Thursday, November 19, 2009

The Donor Scare

Ansel is a phenomenal 'helper' when I am shopping and with his 'help' I can usually get in and out of the store in double or even triple the time it would have taken me if I was on my own. I usually don't mind the extra time because I am just so thrilled that he is still excited about mundane, day to day errands. The girls, on the other hand, are zombies walking down the aisles, pestering me every 1.3 seconds about how much longer this is going to take because they are close to death and I am a cruel and unusual mother because I subject them to shopperboarding.

Ansel and I have a game that we played once and he loved it
so much that it is now a staple in our shopping experience. It is
called "I spy". Maybe you have heard of it. While walking down the aisles, we play 'I spy' until he can figure out what it is we need to put in the cart.
"I spy with my little eye..... something red." I say
"Is it strawberries?" he asks.
"Not this time."
"Is it apples?"
"Yep. I need five. Can you get me five?"

He gets 5 in the bag and 10 on the floor. Then it is his turn to be the spy.

"I spy with my little eye......something white."
"Is it milk?"
"Not this time."
I know exactly what it is he wants, but am hoping to suggest some better alternatives.
"Is it eggs?
"No, it is white and has a hole in the middle and starts with Do and ends with Nut."
He is too cute to resist. The donuts go in the cart.

His assistance is by no means completed when we reach the check out counter. He races to the grocery dividers and slams one on the conveyor belt. Scrambling to get the most fragile items, I simultaneously maneuver my weight to counter-balance the impending toppling of the cart due to the unstable acrobatics of a five year old with big ideas on small arms. Ansel tip-toes on the bottom rung, inserting the rest of his body into the interior, insisting on being the one to reach the yogurt in the far corner. Once the items are on the conveyor belt, Ansel further assists by thrusting what items he can grab, into the face of the checker. Admittedly, I am not always amused, especially when I can feel the burning displeasure in the hurried looks of the shoppers behind us in line. But many times we are greeted with chuckles and kind souls who tell me, with a hint of sadness, that Ansel reminds them of their own son who is now grown.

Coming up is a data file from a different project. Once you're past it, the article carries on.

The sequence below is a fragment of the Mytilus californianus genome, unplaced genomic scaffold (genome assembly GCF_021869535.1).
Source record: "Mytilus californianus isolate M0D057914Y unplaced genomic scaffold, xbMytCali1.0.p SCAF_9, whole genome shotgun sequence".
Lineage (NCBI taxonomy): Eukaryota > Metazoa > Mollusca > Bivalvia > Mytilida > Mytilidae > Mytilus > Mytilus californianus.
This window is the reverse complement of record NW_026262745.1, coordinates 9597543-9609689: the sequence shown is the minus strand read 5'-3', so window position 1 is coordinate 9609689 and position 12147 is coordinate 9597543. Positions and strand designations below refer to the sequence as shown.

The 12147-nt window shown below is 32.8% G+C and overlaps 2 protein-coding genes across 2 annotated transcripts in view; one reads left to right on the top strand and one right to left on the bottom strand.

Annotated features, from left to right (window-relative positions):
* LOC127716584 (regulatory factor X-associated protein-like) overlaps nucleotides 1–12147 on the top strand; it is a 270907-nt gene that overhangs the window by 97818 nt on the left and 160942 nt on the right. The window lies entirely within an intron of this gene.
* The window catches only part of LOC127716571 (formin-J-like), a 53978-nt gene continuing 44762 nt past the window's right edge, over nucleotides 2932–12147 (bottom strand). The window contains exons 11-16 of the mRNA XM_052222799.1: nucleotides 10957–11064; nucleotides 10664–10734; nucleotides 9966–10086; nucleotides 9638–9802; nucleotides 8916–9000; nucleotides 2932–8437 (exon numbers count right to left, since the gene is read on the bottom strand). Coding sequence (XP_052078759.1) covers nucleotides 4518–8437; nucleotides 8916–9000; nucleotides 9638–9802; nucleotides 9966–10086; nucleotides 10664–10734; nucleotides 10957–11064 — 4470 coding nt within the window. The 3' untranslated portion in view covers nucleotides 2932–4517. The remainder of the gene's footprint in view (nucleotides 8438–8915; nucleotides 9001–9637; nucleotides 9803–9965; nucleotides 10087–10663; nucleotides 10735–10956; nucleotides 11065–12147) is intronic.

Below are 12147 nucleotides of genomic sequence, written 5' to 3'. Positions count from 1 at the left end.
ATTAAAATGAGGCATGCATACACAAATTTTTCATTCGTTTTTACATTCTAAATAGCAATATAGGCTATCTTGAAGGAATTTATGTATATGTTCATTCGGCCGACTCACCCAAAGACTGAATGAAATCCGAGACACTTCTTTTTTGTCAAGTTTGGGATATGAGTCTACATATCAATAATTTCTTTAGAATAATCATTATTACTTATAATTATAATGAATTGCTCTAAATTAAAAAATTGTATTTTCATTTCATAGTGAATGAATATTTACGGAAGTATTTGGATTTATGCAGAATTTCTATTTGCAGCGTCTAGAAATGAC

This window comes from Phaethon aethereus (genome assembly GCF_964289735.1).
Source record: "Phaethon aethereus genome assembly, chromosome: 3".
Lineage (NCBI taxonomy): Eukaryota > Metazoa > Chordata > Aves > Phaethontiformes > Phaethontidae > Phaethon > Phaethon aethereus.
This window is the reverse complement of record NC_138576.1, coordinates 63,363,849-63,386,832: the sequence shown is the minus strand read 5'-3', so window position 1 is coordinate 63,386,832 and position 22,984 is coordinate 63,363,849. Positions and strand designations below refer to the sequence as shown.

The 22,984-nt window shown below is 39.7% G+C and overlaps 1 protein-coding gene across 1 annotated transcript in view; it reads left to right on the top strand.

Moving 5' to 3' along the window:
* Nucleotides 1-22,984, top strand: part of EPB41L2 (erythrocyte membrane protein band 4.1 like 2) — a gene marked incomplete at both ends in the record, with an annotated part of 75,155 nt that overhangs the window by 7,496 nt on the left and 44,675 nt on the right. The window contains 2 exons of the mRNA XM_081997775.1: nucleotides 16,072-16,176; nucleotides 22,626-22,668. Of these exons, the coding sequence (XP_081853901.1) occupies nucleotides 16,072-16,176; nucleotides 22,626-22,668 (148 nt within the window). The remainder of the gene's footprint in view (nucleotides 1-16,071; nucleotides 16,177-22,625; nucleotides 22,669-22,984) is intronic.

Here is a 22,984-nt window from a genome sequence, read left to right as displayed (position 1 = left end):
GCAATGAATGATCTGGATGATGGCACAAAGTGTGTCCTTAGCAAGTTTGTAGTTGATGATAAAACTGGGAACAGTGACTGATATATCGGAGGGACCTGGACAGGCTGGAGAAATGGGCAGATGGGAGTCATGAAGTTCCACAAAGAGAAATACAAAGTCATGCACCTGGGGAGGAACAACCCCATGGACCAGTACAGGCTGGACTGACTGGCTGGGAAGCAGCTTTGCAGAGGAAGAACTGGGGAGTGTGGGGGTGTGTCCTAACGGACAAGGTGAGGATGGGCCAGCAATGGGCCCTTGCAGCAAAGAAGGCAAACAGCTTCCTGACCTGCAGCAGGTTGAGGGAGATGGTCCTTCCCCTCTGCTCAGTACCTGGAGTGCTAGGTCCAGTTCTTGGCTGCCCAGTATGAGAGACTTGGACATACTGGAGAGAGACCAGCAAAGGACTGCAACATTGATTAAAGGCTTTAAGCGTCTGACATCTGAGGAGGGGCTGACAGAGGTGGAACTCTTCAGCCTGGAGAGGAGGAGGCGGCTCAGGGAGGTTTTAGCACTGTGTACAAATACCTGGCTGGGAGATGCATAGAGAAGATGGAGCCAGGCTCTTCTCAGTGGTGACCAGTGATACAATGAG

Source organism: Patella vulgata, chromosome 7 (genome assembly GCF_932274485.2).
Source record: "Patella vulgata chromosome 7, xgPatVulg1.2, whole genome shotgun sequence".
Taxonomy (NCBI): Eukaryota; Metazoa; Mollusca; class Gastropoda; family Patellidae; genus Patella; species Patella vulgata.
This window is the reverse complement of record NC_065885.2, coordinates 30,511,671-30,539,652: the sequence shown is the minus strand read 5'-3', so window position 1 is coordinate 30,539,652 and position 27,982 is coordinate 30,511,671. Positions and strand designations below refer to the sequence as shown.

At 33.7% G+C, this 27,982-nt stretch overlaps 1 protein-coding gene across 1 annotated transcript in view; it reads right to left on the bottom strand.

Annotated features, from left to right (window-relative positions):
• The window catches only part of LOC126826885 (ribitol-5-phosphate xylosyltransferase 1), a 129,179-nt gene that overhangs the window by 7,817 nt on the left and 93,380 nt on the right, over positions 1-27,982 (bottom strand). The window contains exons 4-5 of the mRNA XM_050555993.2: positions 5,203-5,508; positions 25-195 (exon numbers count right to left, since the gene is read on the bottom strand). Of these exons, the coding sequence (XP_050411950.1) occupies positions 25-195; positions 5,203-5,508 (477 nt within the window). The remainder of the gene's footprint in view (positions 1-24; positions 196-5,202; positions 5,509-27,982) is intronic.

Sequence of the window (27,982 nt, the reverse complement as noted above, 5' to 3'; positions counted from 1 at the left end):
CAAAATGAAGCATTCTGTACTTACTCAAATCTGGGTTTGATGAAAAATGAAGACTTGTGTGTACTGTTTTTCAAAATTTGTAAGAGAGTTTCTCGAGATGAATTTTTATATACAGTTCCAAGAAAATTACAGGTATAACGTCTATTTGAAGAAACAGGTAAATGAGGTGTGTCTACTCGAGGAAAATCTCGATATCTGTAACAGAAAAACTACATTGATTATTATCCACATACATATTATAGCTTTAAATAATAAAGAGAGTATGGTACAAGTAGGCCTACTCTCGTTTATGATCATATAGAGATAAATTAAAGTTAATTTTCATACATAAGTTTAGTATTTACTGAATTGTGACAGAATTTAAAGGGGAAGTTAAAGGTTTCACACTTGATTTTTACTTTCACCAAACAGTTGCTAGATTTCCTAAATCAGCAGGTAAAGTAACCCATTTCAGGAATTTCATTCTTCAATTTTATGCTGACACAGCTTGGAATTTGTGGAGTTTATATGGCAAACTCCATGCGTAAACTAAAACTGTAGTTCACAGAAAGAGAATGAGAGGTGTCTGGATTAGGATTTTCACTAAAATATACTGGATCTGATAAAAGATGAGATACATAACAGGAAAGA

Ansel's latest obsession is with the credit card machines. He now always wants to be the one to swipe the credit card, sometimes requiring two or three takes. And if the clerk ever wants to see my driver's license, Ansel insists on being the one to flash the identification. But on a particular day last week , in the midst of handing over the ID, he paused and stared.
"Why is there a red heart on your driver's license?" he asked.
It wasn't the time or place for me to answer this properly. Honestly, I didn't expect any devastating effects.
"Oh, it just means that if I die, the doctors can use my healthy body parts to help people who need them."
"Like your fingernails?"
"No, like my heart or my eyeballs."

Conversation Done.
Conversation Forgotten.
At least for me.
Ansel's thoughts were marinating in my words.
Several Days later, we found ourselves at the post office. Again, I needed to reveal my identification. We were leaving the post office when Ansel lost it. His legs stopped. His lips quivered. His eyes became full.
"I don't want them to take your eyeballs!" he wailed.

It took me a minute to mentally catch up.
"I'm sorry that made you sad. I love you and I can't promise that nothing will ever happen to me, but I can promise that my eyeballs will play 'I spy ' for as long as you still think it's cool." Which may only be until next week.

2 comments:

marymary said...

Love this so much. And can I have dibs on your fingernails?

amy said...

I love what an amazing mom you are. I think your response of playing i spy for as long as he wants to was perfect.